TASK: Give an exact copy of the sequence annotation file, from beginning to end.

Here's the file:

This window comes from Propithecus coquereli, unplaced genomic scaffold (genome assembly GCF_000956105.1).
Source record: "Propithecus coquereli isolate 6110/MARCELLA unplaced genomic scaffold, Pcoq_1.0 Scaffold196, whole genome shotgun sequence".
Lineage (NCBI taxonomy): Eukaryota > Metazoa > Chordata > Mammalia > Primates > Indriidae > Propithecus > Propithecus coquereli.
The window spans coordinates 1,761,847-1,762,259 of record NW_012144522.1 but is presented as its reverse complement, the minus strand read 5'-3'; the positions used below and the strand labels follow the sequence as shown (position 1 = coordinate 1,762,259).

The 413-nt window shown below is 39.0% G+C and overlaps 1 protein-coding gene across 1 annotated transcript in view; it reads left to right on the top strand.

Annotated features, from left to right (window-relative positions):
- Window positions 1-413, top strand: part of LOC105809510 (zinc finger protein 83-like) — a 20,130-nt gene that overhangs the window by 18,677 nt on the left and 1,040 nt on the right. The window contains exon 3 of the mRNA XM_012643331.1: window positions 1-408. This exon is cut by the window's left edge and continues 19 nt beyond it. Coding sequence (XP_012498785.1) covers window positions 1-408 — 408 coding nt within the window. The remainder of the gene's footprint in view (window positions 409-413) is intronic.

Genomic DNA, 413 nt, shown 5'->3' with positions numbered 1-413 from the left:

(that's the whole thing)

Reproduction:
This window comes from Propithecus coquereli, unplaced genomic scaffold (genome assembly GCF_000956105.1).
Source record: "Propithecus coquereli isolate 6110/MARCELLA unplaced genomic scaffold, Pcoq_1.0 Scaffold196, whole genome shotgun sequence".
Lineage (NCBI taxonomy): Eukaryota > Metazoa > Chordata > Mammalia > Primates > Indriidae > Propithecus > Propithecus coquereli.
The window spans coordinates 1,761,847-1,762,259 of record NW_012144522.1 but is presented as its reverse complement, the minus strand read 5'-3'; the positions used below and the strand labels follow the sequence as shown (position 1 = coordinate 1,762,259).

The 413-nt window shown below is 39.0% G+C and overlaps 1 protein-coding gene across 1 annotated transcript in view; it reads left to right on the top strand.

Annotated features, from left to right (window-relative positions):
- Window positions 1-413, top strand: part of LOC105809510 (zinc finger protein 83-like) — a 20,130-nt gene that overhangs the window by 18,677 nt on the left and 1,040 nt on the right. The window contains exon 3 of the mRNA XM_012643331.1: window positions 1-408. This exon is cut by the window's left edge and continues 19 nt beyond it. Coding sequence (XP_012498785.1) covers window positions 1-408 — 408 coding nt within the window. The remainder of the gene's footprint in view (window positions 409-413) is intronic.

Genomic DNA, 413 nt, shown 5'->3' with positions numbered 1-413 from the left: